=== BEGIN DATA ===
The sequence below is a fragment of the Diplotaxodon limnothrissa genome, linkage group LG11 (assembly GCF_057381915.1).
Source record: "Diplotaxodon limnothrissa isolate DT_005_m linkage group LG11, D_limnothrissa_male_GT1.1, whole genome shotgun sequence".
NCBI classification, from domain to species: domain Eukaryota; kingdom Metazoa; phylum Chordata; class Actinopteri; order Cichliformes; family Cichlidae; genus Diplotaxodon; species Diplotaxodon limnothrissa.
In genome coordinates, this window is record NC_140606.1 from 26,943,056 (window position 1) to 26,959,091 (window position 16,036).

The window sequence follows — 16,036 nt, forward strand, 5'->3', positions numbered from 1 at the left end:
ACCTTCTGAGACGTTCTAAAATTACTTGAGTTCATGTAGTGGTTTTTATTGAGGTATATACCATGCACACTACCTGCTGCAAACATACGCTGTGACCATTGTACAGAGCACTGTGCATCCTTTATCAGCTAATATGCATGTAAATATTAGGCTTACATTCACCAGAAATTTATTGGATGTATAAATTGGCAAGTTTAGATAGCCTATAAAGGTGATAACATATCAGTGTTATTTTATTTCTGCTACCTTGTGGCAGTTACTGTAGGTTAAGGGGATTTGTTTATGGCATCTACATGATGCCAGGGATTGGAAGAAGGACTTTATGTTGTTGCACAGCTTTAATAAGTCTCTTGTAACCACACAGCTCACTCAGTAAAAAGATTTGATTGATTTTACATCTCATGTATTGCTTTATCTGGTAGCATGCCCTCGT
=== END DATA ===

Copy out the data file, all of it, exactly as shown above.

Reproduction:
The sequence below is a fragment of the Diplotaxodon limnothrissa genome, linkage group LG11 (assembly GCF_057381915.1).
Source record: "Diplotaxodon limnothrissa isolate DT_005_m linkage group LG11, D_limnothrissa_male_GT1.1, whole genome shotgun sequence".
NCBI classification, from domain to species: domain Eukaryota; kingdom Metazoa; phylum Chordata; class Actinopteri; order Cichliformes; family Cichlidae; genus Diplotaxodon; species Diplotaxodon limnothrissa.
In genome coordinates, this window is record NC_140606.1 from 26,943,056 (window position 1) to 26,959,091 (window position 16,036).

The window sequence follows — 16,036 nt, forward strand, 5'->3', positions numbered from 1 at the left end:
ACCTTCTGAGACGTTCTAAAATTACTTGAGTTCATGTAGTGGTTTTTATTGAGGTATATACCATGCACACTACCTGCTGCAAACATACGCTGTGACCATTGTACAGAGCACTGTGCATCCTTTATCAGCTAATATGCATGTAAATATTAGGCTTACATTCACCAGAAATTTATTGGATGTATAAATTGGCAAGTTTAGATAGCCTATAAAGGTGATAACATATCAGTGTTATTTTATTTCTGCTACCTTGTGGCAGTTACTGTAGGTTAAGGGGATTTGTTTATGGCATCTACATGATGCCAGGGATTGGAAGAAGGACTTTATGTTGTTGCACAGCTTTAATAAGTCTCTTGTAACCACACAGCTCACTCAGTAAAAAGATTTGATTGATTTTACATCTCATGTATTGCTTTATCTGGTAGCATGCCCTCGT